Move from the START to the FINISH by moving across or down to the next square. Can you find a route to make these totals?
Number problems at primary level that require careful consideration.
Write the numbers up to 64 in an interesting way so that the shape they make at the end is interesting, different, more exciting ... than just a square.
There were chews for 2p, mini eggs for 3p, Chocko bars for 5p and lollypops for 7p in the sweet shop. What could each of the children buy with their money?
Look carefully at the numbers. What do you notice? Can you make another square using the numbers 1 to 16, that displays the same properties?
In how many ways could Mrs Beeswax put ten coins into her three puddings so that each pudding ended up with at least two coins?
Can you cover the camel with these pieces?
Place this "worm" on the 100 square and find the total of the four squares it covers. Keeping its head in the same place, what other totals can you make?
Use the interactivity to help get a feel for this problem and to find out all the possible ways the balls could land.
In this problem it is not the squares that jump, you do the jumping! The idea is to go round the track in as few jumps as possible.
How many possible necklaces can you find? And how do you know you've found them all?
There are to be 6 homes built on a new development site. They could be semi-detached, detached or terraced houses. How many different combinations of these can you find?
Start with three pairs of socks. Now mix them up so that no mismatched pair is the same as another mismatched pair. Is there more than one way to do it?
This task follows on from Build it Up and takes the ideas into three dimensions!
Using the statements, can you work out how many of each type of rabbit there are in these pens?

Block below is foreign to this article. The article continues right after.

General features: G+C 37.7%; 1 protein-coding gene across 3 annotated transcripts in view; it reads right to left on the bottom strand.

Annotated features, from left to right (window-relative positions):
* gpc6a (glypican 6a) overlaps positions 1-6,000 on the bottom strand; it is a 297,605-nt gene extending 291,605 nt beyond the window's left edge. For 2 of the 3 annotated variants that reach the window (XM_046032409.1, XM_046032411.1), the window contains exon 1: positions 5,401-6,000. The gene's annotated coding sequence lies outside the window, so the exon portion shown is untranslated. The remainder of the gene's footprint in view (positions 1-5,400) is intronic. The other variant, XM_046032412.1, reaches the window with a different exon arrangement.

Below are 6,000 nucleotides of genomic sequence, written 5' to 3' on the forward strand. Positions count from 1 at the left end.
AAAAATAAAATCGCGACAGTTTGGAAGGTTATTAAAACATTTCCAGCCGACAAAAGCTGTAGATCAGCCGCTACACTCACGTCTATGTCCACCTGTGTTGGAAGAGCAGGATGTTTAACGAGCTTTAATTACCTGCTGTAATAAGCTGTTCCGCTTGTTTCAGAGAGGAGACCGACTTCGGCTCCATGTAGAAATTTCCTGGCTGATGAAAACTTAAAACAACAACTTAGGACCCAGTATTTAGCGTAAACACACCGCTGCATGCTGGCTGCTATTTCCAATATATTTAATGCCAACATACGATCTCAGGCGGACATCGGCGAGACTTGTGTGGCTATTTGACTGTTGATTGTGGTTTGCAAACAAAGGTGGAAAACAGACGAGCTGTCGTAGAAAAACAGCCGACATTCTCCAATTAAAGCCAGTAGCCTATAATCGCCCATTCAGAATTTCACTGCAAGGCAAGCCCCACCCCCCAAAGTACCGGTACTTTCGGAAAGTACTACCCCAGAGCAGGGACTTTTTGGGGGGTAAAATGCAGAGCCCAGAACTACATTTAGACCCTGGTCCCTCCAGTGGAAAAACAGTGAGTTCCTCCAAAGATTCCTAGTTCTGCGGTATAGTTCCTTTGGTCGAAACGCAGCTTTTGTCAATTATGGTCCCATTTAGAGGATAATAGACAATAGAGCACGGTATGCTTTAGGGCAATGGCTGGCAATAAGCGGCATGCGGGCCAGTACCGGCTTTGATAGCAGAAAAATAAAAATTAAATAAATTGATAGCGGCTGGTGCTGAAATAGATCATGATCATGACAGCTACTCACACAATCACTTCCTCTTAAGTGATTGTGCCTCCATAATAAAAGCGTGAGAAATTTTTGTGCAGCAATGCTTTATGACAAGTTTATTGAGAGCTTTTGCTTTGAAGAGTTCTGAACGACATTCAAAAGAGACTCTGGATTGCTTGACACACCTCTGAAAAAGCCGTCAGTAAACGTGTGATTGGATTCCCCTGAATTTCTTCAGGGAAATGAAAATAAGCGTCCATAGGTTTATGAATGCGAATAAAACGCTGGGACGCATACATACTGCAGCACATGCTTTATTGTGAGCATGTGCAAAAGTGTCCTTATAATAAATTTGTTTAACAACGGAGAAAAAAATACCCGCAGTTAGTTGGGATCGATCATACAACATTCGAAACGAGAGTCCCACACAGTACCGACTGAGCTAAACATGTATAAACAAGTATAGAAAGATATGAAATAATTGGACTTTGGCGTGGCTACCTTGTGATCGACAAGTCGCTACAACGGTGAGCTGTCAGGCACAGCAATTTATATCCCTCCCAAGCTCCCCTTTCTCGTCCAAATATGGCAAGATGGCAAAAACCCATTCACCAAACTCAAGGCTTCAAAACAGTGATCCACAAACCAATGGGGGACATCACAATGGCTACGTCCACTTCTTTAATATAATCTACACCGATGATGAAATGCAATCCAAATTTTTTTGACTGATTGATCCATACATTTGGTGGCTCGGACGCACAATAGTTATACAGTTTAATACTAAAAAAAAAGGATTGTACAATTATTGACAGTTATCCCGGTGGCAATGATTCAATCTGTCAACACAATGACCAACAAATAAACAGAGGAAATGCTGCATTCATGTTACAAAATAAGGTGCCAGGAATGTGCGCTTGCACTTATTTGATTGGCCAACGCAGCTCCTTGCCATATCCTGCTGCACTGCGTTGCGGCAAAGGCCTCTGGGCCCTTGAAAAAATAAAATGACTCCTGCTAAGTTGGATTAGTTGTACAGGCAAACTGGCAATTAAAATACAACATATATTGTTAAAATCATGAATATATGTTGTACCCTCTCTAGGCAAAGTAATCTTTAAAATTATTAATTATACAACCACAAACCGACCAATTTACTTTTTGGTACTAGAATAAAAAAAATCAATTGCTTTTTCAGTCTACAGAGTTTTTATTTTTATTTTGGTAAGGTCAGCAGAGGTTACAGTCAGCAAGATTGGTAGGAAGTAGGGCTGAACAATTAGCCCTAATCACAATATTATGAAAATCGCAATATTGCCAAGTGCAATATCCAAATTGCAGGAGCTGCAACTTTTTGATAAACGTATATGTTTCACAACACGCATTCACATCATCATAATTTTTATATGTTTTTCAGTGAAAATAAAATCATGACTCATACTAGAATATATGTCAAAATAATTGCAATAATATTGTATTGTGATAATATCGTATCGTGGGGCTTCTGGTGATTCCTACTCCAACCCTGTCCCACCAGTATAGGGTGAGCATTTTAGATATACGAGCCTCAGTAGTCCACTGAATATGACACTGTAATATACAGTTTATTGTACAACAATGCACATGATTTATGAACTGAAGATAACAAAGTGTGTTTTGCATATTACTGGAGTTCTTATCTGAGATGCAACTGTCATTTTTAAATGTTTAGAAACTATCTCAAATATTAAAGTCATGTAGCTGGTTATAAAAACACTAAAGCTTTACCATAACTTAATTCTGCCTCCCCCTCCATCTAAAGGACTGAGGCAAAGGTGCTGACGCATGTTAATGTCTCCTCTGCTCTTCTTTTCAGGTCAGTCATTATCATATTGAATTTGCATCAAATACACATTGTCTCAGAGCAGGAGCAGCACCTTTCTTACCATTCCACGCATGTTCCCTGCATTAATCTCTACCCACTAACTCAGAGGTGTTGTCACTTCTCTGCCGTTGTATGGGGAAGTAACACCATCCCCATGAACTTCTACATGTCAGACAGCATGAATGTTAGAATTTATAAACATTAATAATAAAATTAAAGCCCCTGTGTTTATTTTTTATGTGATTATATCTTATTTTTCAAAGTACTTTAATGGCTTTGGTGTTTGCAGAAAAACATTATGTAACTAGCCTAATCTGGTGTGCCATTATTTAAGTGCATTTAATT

How many different ways can you find to join three equilateral triangles together? Can you convince us that you have found them all?
Use your logical-thinking skills to deduce how much Dan's crisps and ice-cream cost altogether.
Can you put plus signs in so this is true? 1 2 3 4 5 6 7 8 9 = 99 How many ways can you do it?
What do the digits in the number fifteen add up to? How many other numbers have digits with the same total but no zeros?
This magic square has operations written in it, to make it into a maze. Start wherever you like, go through every cell and go out a total of 15!
There are 4 jugs which hold 9 litres, 7 litres, 4 litres and 2 litres. Find a way to pour 9 litres of drink from one jug to another until you are left with exactly 3 litres in three of the jugs.
Can you substitute numbers for the letters in these sums?
This task, written for the National Young Mathematicians' Award 2016, involves open-topped boxes made with interlocking cubes. Explore the number of units of paint that are needed to cover the boxes. . . .
Exactly 195 digits have been used to number the pages in a book. How many pages does the book have?
Ben has five coins in his pocket. How much money might he have?
Add the sum of the squares of four numbers between 10 and 20 to the sum of the squares of three numbers less than 6 to make the square of another, larger, number.